The recently released ING DIRECT Financial Wellbeing Index shows Australians plan to keep a lid on debt and build a substantial savings buffer over the coming year.
Households’ comfort with mortgage debt has hit a record high with 64% of Australians ‘very comfortable’ with their mortgage. It comes as one third prioritise building cash savings over the year ahead.
Key findings for Q4 2012 (surveyed in January 2013):
32% are aiming to build savings – rising to 39% of Gen Y households (aged 18-34)
Among those who plan to save more in 2013:
- 51% are aiming to build a financial buffer
- The average savings target is at least three months’ worth of wages – around $15,200.
- 93%of Australian home owners are ‘comfortable’ with their mortgage – 64% are ‘very’ comfortable.
- 49% of households with a mortgage are ahead with repayments – the highest proportion since tracking began.
- 34% of households are better off than a year ago while less than 1 in 4 (24%) are worse off.
Savings and debt reduction key goals for 2013
Paying down or avoiding debt is the primary financial goal for 37% of Australians – a figure that rises to 46% among Gen X households (aged 35-49).
One in three households (32%) plan to save more in 2013. Younger Australians are the nation’s keenest savers with 39% of Gen Y (18-34) households aiming to build savings.
Why we’re saving
51% of households want to build a buffer of spare cash. Other reasons for saving more include:
- 21% can now afford to save more now
- 18% are able to save now because they have paid down debt
- 16% are worried about job security
- 10% say the global financial crisis (GFC) was a wake-up call
How we’ll save
Among households planning to save:
- 41% will follow a stricter budget
- 39% will cut discretionary spending
- 29% plan to save on a regular basis
- 15% will take fewer holidays away.
John Arnott, Executive Director Customer, ING DIRECT says, “Australians have focused on debt reduction for much of 2012 and while this remains a priority a growing number of households are now turning to savings.”
“A target of $15,200 is a lot of money but it represents 3 months of average income and to have that sort of buffer in cash savings is a good thing for peace of mind,” Mr Arnott says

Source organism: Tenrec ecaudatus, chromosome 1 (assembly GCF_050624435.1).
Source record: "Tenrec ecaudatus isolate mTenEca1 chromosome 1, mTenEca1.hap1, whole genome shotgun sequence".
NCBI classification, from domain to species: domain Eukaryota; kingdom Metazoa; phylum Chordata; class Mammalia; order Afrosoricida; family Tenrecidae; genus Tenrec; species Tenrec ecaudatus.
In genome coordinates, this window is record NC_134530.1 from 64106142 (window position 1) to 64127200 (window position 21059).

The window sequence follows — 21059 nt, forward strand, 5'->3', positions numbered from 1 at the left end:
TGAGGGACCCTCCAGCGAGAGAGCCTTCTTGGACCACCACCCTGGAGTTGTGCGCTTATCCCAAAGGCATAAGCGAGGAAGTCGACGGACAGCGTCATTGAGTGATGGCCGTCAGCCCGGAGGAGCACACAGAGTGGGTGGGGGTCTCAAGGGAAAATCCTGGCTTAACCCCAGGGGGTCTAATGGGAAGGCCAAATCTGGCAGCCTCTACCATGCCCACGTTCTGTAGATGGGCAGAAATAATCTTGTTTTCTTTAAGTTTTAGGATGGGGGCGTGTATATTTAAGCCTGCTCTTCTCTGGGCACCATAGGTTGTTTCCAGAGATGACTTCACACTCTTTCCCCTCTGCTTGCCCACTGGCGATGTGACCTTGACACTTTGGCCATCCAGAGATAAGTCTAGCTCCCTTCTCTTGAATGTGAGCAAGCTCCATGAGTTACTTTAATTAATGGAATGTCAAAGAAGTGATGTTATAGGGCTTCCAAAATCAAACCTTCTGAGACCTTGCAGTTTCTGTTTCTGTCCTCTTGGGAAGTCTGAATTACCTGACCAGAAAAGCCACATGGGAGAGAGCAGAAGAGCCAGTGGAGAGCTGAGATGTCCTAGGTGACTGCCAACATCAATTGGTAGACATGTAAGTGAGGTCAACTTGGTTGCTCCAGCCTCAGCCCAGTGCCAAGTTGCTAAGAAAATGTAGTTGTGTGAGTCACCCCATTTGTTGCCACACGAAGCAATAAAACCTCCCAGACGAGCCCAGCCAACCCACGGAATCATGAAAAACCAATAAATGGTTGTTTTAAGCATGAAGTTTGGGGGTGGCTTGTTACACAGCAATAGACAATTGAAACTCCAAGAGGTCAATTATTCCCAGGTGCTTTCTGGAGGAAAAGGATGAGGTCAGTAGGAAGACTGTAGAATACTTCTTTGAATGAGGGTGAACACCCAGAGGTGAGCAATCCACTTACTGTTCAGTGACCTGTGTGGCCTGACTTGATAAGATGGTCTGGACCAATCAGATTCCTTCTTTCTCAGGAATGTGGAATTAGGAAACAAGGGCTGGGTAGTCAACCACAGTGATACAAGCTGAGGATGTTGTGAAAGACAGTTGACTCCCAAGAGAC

Prior to the GFC Australians became complacent with debt and many used their homes as an ATM.
In fact banks encouraged this lending 90%, 95% and sometimes more than 100% of the value of your property, just to “sell”mortgages. I saw this as a worrying trend – we could have easily ended up in the same trouble as the US and some European countries.
The GFC changed all this and now we’re balancing our household budgets and stashing our cash.
Yet despite all the global economic worries over the last few years recently released ABS figures show that Australian household wealth climbed 18.4 per cent in the past year to $69,422 per person. This makes us the wealthiest we’ve been in 5 years.
Rather than spending Australians have been stashing their cash. Many have reduced their credit card debts, while others have been saving and yet others have taken advantage of low interest rates to pay off the principal in their home mortgage.
There has also been a strong wealth effect for households from rising stock prices on the ASX.
But I feel as the average Australian starts to feel comfortable again, especially with job security and in particular as they realise there is a lot to be positive about in 2013, their robust balance sheets will allow many Australians to ramp up borrowings and get into the property market this year.
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